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[Classroom Assessment] 5 Creative Strategies for Engaging Exit Tickets

[Classroom Assessment] 5 Creative Strategies for Engaging Exit Tickets

Most educators are familiar with exit tickets as a quick, effective formative assessment strategy. They’re a low-stress way to get a pulse on what material students understand and what they are still struggling with at the end of a lesson. However, the standard approach to exit tickets can get a little stale after a while—for both teachers and students. Looking for inspiration to break away from the standard mold of requiring students to write down an answer to an essential question on the day’s lesson as their “ticket” to leave the classroom? Check out these five creative ideas for more engaging exit tickets:

Tweet the lesson

Social media has become a part of many classrooms—why not take advantage of it for your next exit ticket? If you have a classroom Twitter account, ask students to tweet “at” you with a summary of the lesson they just completed. If you’re not actually using Twitter in the classroom, just have your students write a summary for you that adheres to the social network’s 140-character limit. Next-generation standards call for students to be able to “scale” their writing. This is great practice.

Encourage self-assessment

Instead of asking students “What did I learn today?”, try reframing your exit ticket question to something like “What did I accomplish today?”. The simple shift in language encourages students to be more self-reflective, and consider their own learning more critically. It will help them to identify the areas where they’re excelling as well as what they need more practice in.

Find real-life connections

Students always want to know why they’re being asked to learn the curriculum. Help them make connections between the classroom and the real world by asking students where they think the day’s lesson will fit into their daily lives. Is there a specific activity or task that they do on a regular basis to which they could apply it? Identifying some real-world purpose for their learning will not only increase your students’ engagement in the classroom, it will also help with critical processes of long-term memory formation.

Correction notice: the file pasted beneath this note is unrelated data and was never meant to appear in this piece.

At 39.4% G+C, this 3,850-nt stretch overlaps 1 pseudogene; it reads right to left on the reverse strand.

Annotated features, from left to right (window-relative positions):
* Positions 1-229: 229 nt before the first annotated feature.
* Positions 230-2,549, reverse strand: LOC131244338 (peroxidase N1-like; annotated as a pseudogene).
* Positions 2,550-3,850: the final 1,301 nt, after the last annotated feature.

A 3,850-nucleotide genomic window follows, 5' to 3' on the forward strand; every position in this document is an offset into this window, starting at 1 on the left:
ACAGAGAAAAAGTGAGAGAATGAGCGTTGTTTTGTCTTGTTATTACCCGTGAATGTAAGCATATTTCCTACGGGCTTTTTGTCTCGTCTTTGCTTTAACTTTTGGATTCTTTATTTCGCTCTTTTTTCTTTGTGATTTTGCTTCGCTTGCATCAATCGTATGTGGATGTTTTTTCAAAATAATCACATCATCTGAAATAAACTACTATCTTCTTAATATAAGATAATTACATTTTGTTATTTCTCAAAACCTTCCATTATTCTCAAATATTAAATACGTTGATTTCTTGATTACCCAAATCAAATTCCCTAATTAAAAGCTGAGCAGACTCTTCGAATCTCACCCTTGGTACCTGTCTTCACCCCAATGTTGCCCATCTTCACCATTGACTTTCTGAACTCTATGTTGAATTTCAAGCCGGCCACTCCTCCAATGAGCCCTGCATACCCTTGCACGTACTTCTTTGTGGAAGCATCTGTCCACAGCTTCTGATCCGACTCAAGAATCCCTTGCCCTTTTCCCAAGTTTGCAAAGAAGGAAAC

Make an analogy

A good analogy can grab anyone’s attention. Try spicing up your exit tickets by asking students to make analogies to seemingly incongruous concepts. For example, ask “If today’s lesson were a pizza, what would the toppings be?” Or, “Which new vocabulary term would make the best name for a new car?” Students will have fun with a challenging opportunity to think outside the box, and this kind of activity is helpful in moving concepts from recall into the synthesis skill level of Bloom’s Taxonomy.

Open a parking lot

Try making your next exit slip a whole-class activity. Set aside some space on your board or easel for students to “park” their exit slips for everyone to see. You’ll be able to assess the learning of your whole class more quickly and easily, and individual students who are struggling will find out that they aren’t alone. This approach works great with Post-it notes.

Looking for more tips and tricks to freshen up your approach to formative assessment? Check out these 5 Unique Ways to Formatively Assessment Your Class!